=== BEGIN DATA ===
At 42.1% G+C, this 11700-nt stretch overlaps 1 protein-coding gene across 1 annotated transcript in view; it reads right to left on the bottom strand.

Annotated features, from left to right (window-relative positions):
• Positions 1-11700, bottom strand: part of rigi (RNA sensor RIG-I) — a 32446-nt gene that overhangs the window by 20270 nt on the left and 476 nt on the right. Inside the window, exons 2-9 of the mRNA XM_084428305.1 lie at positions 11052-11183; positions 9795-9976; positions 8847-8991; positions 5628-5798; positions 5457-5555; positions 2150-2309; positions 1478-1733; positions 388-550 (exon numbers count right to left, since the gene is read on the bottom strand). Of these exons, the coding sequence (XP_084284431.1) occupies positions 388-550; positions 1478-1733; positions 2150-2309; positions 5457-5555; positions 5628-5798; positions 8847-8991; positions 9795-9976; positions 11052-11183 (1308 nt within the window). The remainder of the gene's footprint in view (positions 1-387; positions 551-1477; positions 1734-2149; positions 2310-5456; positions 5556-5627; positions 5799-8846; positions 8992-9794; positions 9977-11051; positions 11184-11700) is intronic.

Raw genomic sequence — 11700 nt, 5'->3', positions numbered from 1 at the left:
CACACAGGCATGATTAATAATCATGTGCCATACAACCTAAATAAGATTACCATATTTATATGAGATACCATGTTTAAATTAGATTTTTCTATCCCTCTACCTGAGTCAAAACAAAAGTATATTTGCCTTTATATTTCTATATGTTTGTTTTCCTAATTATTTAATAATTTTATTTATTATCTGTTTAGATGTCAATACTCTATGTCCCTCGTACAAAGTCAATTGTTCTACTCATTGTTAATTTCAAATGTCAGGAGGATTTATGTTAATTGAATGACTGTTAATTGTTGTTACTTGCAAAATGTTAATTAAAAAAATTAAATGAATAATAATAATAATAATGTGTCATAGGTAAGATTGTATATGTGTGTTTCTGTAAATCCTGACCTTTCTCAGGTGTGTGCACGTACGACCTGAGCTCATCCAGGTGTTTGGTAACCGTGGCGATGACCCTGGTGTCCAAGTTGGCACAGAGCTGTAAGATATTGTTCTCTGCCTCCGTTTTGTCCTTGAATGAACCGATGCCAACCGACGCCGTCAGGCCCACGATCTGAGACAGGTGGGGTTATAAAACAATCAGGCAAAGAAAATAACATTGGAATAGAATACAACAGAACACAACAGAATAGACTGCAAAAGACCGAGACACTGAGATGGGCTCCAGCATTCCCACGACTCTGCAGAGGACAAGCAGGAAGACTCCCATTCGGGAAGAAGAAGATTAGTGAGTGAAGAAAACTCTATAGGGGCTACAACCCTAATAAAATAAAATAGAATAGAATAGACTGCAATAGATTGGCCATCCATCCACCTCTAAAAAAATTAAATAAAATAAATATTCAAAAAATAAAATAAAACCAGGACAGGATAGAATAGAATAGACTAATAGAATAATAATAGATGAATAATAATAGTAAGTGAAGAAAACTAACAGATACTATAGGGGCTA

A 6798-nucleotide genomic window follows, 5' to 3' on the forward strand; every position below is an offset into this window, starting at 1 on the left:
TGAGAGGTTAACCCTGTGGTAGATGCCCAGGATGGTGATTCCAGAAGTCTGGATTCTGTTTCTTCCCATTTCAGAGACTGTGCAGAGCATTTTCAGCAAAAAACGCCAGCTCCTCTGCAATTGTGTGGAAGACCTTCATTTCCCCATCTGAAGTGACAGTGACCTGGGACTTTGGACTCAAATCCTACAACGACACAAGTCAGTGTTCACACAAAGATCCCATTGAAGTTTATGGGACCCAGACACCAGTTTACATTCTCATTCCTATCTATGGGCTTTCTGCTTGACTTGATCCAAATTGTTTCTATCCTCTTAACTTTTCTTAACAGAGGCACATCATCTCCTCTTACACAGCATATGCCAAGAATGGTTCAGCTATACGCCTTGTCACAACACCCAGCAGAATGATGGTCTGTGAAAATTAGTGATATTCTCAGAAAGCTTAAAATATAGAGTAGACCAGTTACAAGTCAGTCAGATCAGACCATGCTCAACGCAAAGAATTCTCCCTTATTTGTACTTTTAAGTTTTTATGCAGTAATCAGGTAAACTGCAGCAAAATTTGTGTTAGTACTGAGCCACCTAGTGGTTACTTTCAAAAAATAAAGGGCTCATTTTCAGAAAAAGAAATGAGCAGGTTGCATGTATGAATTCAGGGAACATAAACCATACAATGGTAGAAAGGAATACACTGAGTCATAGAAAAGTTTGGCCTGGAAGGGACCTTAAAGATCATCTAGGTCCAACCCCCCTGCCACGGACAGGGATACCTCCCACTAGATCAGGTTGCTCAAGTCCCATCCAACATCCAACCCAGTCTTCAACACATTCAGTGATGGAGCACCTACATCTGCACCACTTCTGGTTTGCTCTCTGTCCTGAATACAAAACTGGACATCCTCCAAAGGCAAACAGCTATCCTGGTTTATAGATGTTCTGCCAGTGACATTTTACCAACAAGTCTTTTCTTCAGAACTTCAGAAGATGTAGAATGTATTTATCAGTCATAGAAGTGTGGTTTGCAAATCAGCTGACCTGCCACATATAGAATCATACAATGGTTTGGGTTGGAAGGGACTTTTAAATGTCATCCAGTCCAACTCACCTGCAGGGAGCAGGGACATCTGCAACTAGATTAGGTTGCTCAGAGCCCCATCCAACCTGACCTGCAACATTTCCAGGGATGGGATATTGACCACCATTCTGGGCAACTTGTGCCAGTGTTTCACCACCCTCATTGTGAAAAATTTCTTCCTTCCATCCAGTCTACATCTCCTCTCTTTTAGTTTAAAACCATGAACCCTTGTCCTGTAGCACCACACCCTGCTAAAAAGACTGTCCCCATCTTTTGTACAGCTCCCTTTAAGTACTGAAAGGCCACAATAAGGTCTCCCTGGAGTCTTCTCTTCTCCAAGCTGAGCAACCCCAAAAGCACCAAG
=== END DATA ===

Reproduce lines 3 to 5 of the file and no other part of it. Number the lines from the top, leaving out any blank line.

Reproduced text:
• Positions 1-11700, bottom strand: part of rigi (RNA sensor RIG-I) — a 32446-nt gene that overhangs the window by 20270 nt on the left and 476 nt on the right. Inside the window, exons 2-9 of the mRNA XM_084428305.1 lie at positions 11052-11183; positions 9795-9976; positions 8847-8991; positions 5628-5798; positions 5457-5555; positions 2150-2309; positions 1478-1733; positions 388-550 (exon numbers count right to left, since the gene is read on the bottom strand). Of these exons, the coding sequence (XP_084284431.1) occupies positions 388-550; positions 1478-1733; positions 2150-2309; positions 5457-5555; positions 5628-5798; positions 8847-8991; positions 9795-9976; positions 11052-11183 (1308 nt within the window). The remainder of the gene's footprint in view (positions 1-387; positions 551-1477; positions 1734-2149; positions 2310-5456; positions 5556-5627; positions 5799-8846; positions 8992-9794; positions 9977-11051; positions 11184-11700) is intronic.

Raw genomic sequence — 11700 nt, 5'->3', positions numbered from 1 at the left:
CACACAGGCATGATTAATAATCATGTGCCATACAACCTAAATAAGATTACCATATTTATATGAGATACCATGTTTAAATTAGATTTTTCTATCCCTCTACCTGAGTCAAAACAAAAGTATATTTGCCTTTATATTTCTATATGTTTGTTTTCCTAATTATTTAATAATTTTATTTATTATCTGTTTAGATGTCAATACTCTATGTCCCTCGTACAAAGTCAATTGTTCTACTCATTGTTAATTTCAAATGTCAGGAGGATTTATGTTAATTGAATGACTGTTAATTGTTGTTACTTGCAAAATGTTAATTAAAAAAATTAAATGAATAATAATAATAATAATGTGTCATAGGTAAGATTGTATATGTGTGTTTCTGTAAATCCTGACCTTTCTCAGGTGTGTGCACGTACGACCTGAGCTCATCCAGGTGTTTGGTAACCGTGGCGATGACCCTGGTGTCCAAGTTGGCACAGAGCTGTAAGATATTGTTCTCTGCCTCCGTTTTGTCCTTGAATGAACCGATGCCAACCGACGCCGTCAGGCCCACGATCTGAGACAGGTGGGGTTATAAAACAATCAGGCAAAGAAAATAACATTGGAATAGAATACAACAGAACACAACAGAATAGACTGCAAAAGACCGAGACACTGAGATGGGCTCCAGCATTCCCACGACTCTGCAGAGGACAAGCAGGAAGACTCCCATTCGGGAAGAAGAAGATTAGTGAGTGAAGAAAACTCTATAGGGGCTACAACCCTAATAAAATAAAATAGAATAGAATAGACTGCAATAGATTGGCCATCCATCCACCTCTAAAAAAATTAAATAAAATAAATATTCAAAAAATAAAATAAAACCAGGACAGGATAGAATAGAATAGACTAATAGAATAATAATAGATGAATAATAATAGTAAGTGAAGAAAACTAACAGATACTATAGGGGCTA